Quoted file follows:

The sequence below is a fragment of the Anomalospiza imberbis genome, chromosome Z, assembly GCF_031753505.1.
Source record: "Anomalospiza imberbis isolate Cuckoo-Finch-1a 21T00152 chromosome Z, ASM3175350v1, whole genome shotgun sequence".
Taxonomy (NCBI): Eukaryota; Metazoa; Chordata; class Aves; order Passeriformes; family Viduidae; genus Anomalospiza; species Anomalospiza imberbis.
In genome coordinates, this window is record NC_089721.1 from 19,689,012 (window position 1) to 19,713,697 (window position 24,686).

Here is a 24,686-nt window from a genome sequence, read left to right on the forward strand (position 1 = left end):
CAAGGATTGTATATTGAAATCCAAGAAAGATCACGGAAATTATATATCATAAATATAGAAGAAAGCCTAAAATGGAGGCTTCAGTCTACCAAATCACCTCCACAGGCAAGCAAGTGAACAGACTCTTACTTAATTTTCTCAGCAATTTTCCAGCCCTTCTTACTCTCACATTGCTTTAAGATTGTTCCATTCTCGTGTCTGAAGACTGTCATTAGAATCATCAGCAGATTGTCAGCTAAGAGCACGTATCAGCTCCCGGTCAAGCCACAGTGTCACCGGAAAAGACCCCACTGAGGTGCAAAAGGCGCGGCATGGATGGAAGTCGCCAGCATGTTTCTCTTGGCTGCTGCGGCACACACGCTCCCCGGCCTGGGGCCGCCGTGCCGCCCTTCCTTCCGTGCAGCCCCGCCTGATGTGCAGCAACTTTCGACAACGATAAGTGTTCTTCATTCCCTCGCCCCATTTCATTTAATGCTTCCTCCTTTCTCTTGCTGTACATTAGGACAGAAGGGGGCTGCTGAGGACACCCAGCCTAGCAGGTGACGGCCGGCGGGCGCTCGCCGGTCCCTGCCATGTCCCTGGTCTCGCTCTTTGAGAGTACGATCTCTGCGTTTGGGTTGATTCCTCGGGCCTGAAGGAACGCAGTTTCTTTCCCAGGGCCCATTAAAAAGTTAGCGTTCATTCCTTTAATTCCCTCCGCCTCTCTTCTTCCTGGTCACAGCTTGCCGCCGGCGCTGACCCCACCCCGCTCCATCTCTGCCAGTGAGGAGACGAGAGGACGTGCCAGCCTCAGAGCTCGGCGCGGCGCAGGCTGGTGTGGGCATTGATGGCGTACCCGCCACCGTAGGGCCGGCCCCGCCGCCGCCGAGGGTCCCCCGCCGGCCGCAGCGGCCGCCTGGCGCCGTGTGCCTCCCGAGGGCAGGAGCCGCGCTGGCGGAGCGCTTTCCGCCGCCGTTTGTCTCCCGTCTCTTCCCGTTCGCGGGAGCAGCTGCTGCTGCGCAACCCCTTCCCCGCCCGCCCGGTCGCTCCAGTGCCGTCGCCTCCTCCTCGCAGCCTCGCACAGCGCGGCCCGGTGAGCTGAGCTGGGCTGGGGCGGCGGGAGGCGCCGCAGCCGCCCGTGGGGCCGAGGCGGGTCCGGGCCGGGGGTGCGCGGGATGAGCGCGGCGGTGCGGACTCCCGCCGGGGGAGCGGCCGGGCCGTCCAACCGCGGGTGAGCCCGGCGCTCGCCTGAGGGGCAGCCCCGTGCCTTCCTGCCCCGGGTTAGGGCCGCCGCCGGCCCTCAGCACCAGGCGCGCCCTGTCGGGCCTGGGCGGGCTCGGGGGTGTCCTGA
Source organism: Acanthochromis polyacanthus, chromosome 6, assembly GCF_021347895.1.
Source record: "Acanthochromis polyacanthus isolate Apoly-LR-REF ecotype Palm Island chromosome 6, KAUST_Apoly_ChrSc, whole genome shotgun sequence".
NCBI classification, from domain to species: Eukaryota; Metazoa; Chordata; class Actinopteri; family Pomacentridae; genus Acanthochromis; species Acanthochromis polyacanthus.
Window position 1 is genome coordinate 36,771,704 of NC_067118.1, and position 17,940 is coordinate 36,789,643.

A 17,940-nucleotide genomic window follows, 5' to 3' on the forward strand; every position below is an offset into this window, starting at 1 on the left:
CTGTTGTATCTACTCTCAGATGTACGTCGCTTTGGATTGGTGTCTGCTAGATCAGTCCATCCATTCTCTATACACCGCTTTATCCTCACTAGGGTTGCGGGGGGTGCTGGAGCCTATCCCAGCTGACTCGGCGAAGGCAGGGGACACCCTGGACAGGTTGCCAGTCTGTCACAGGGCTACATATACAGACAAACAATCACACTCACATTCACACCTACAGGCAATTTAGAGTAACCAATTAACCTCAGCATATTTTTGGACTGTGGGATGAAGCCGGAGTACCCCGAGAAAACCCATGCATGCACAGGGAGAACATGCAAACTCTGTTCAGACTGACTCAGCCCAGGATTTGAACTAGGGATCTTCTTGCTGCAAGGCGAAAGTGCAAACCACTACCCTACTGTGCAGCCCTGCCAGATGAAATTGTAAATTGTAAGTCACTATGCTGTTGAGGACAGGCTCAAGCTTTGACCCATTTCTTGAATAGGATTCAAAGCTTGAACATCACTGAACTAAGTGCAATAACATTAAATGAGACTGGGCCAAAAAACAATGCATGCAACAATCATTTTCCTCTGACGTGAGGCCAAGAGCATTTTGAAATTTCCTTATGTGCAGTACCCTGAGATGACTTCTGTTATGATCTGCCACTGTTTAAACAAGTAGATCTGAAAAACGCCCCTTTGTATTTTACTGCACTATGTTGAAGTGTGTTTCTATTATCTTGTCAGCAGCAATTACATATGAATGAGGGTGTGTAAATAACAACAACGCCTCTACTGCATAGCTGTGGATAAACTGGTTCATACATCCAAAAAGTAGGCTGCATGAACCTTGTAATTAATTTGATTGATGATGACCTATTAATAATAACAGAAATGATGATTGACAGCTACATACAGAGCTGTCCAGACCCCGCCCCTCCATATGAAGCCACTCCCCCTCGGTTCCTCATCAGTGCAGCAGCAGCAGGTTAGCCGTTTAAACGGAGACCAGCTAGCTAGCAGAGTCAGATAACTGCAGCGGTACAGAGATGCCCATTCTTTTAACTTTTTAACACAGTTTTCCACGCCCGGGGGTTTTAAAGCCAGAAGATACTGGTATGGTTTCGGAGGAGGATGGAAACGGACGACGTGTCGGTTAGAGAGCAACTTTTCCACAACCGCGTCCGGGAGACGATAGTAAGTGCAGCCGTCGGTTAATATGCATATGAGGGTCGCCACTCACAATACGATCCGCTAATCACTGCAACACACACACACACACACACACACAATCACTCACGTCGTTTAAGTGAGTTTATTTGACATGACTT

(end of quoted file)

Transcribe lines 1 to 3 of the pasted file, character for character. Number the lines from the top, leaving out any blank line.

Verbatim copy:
The sequence below is a fragment of the Anomalospiza imberbis genome, chromosome Z, assembly GCF_031753505.1.
Source record: "Anomalospiza imberbis isolate Cuckoo-Finch-1a 21T00152 chromosome Z, ASM3175350v1, whole genome shotgun sequence".
Taxonomy (NCBI): Eukaryota; Metazoa; Chordata; class Aves; order Passeriformes; family Viduidae; genus Anomalospiza; species Anomalospiza imberbis.